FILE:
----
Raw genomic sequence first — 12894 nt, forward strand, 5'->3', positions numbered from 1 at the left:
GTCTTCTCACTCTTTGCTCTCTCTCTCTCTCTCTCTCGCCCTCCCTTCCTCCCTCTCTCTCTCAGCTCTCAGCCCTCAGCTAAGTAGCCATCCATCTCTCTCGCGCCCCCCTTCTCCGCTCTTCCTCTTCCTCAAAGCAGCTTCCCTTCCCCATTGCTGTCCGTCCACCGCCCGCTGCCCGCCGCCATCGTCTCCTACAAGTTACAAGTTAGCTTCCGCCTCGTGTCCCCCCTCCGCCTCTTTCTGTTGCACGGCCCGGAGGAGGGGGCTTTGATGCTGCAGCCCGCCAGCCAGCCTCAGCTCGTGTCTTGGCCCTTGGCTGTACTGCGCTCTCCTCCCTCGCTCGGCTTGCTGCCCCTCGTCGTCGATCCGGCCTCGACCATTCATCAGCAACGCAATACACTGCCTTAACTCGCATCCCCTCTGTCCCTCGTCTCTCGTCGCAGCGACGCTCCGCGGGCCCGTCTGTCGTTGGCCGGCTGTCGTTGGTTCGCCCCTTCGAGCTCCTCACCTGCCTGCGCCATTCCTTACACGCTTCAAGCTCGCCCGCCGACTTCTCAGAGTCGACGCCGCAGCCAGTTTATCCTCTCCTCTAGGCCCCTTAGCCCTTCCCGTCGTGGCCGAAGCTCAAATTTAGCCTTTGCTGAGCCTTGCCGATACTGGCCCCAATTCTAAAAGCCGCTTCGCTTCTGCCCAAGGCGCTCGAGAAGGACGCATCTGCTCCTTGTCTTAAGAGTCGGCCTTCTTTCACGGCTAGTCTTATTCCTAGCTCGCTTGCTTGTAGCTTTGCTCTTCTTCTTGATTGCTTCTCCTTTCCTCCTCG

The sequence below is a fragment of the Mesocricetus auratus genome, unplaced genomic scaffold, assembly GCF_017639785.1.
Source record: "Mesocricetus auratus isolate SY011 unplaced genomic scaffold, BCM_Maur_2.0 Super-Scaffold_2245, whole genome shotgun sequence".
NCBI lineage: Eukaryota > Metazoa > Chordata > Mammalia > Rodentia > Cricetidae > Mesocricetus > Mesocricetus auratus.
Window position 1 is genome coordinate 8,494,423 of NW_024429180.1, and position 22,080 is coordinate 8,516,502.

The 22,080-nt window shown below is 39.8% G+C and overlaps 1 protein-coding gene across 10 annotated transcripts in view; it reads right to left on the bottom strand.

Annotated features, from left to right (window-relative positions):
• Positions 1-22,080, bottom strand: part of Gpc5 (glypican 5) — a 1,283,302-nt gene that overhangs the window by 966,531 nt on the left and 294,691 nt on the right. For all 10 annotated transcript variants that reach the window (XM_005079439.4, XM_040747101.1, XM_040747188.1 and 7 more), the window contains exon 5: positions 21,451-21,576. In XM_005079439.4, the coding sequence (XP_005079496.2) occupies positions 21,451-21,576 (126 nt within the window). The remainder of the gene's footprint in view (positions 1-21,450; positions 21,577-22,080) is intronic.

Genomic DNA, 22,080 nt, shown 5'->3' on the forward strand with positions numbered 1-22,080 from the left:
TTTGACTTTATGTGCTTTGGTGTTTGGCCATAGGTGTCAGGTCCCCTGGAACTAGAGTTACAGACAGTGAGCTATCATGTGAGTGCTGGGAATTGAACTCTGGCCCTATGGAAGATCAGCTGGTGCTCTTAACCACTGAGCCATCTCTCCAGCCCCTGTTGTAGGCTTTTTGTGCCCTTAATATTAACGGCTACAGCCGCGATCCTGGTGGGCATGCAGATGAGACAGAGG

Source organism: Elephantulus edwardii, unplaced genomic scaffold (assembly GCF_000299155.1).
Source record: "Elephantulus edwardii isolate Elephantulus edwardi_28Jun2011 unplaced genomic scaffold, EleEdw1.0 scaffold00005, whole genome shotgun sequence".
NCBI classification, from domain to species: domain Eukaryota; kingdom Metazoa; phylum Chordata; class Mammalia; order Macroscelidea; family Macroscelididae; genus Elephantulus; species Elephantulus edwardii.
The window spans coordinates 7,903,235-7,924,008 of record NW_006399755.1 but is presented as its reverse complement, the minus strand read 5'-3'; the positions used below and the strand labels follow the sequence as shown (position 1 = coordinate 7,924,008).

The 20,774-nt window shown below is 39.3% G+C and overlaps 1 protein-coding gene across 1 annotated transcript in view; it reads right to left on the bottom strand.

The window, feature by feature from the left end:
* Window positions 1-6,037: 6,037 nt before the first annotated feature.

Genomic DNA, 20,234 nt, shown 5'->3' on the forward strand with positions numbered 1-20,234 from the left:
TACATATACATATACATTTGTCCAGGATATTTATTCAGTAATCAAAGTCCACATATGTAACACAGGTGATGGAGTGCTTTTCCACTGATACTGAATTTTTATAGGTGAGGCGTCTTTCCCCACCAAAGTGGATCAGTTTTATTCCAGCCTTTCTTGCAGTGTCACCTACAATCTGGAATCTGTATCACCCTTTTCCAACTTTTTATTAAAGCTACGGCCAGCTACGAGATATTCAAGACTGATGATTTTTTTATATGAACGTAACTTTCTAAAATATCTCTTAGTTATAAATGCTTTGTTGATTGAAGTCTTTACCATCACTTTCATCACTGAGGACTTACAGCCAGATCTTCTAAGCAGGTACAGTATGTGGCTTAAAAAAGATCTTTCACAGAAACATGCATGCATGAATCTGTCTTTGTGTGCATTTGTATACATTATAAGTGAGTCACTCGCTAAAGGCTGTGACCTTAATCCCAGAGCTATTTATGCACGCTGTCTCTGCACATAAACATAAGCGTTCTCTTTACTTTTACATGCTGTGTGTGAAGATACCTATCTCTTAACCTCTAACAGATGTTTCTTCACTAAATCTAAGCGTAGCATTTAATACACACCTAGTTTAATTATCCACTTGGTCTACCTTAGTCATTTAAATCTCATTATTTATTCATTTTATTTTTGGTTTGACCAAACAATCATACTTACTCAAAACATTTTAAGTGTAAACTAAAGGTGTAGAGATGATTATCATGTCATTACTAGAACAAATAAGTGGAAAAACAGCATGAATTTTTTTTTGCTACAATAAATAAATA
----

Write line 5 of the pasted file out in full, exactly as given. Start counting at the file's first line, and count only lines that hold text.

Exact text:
NCBI lineage: Eukaryota > Metazoa > Chordata > Mammalia > Rodentia > Cricetidae > Mesocricetus > Mesocricetus auratus.